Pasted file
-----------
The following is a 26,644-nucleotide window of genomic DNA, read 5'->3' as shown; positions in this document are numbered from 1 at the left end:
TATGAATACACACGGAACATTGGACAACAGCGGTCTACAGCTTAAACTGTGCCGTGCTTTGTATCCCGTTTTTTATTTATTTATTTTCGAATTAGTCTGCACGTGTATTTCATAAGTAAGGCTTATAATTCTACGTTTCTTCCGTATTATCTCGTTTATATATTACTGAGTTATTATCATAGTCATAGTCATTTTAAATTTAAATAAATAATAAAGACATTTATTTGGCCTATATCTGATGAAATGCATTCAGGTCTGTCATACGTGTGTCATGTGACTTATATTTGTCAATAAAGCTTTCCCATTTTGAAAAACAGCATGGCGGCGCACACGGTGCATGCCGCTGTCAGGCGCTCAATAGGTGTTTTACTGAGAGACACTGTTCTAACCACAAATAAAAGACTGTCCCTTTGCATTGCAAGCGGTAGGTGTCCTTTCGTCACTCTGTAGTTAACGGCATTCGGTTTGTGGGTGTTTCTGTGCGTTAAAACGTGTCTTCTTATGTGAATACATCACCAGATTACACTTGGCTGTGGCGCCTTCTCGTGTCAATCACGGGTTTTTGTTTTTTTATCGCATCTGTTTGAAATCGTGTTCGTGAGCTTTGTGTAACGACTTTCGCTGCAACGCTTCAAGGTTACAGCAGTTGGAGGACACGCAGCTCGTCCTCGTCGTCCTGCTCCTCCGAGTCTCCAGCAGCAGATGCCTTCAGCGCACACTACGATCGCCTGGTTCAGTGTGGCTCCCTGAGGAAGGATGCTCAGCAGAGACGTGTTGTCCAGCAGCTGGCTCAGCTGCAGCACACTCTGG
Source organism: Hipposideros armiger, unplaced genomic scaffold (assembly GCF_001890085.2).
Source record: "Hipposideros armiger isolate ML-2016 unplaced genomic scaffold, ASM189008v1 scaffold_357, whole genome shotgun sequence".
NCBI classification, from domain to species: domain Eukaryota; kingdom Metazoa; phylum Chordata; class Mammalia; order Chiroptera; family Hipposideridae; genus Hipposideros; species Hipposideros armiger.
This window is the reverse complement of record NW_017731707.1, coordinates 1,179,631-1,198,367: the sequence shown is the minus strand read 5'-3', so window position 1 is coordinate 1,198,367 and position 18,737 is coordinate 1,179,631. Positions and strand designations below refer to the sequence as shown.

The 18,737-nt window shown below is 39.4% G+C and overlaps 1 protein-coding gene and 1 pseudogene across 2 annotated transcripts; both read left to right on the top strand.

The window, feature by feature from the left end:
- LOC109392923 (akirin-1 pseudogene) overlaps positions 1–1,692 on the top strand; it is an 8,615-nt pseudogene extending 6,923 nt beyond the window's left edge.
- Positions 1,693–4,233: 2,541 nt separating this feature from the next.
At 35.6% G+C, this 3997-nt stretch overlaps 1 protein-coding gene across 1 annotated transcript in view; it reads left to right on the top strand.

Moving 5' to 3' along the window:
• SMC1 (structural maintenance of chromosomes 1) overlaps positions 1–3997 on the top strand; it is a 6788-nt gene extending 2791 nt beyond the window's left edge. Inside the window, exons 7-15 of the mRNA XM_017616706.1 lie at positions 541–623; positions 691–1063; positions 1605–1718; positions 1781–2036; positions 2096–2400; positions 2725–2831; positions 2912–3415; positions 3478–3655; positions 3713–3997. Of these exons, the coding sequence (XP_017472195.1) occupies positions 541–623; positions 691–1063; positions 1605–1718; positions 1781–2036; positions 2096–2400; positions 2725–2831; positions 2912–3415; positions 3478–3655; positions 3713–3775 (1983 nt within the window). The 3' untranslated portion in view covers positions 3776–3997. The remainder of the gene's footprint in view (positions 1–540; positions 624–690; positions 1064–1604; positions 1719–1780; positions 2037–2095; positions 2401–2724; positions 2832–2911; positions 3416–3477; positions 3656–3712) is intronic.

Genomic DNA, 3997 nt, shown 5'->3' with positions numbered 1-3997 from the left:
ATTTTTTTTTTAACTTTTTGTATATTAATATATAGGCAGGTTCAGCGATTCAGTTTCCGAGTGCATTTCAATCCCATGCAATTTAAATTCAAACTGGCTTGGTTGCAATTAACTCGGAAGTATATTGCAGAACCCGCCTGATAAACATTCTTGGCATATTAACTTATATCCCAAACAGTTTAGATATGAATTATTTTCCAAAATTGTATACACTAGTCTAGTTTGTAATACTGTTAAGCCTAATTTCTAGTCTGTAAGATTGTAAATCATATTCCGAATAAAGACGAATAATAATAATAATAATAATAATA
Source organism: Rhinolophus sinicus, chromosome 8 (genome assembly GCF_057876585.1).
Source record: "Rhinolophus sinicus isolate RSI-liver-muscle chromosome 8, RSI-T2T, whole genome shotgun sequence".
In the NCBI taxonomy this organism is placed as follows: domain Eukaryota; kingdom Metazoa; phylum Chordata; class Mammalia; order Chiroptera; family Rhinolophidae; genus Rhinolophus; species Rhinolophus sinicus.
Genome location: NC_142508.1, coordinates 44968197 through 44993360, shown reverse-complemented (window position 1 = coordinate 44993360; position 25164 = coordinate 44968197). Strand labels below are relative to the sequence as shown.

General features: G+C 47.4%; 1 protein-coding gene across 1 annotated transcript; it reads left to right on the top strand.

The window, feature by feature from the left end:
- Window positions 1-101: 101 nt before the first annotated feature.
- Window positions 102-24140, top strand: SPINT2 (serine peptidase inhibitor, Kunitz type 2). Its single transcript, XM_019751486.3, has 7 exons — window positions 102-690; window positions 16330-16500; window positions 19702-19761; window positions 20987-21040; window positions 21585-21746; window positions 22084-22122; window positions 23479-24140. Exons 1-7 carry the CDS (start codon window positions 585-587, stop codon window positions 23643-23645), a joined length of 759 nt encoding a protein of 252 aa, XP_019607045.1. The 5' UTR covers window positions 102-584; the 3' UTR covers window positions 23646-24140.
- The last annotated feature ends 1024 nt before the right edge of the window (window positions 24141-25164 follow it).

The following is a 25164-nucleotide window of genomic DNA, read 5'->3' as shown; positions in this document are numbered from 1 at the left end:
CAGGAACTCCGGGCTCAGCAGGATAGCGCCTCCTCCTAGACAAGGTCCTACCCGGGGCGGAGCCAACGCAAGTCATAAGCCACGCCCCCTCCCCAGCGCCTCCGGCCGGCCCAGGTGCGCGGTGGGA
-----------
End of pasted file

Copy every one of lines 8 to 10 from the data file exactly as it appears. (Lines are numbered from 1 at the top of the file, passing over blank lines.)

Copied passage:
The window, feature by feature from the left end:
- LOC109392923 (akirin-1 pseudogene) overlaps positions 1–1,692 on the top strand; it is an 8,615-nt pseudogene extending 6,923 nt beyond the window's left edge.
- Positions 1,693–4,233: 2,541 nt separating this feature from the next.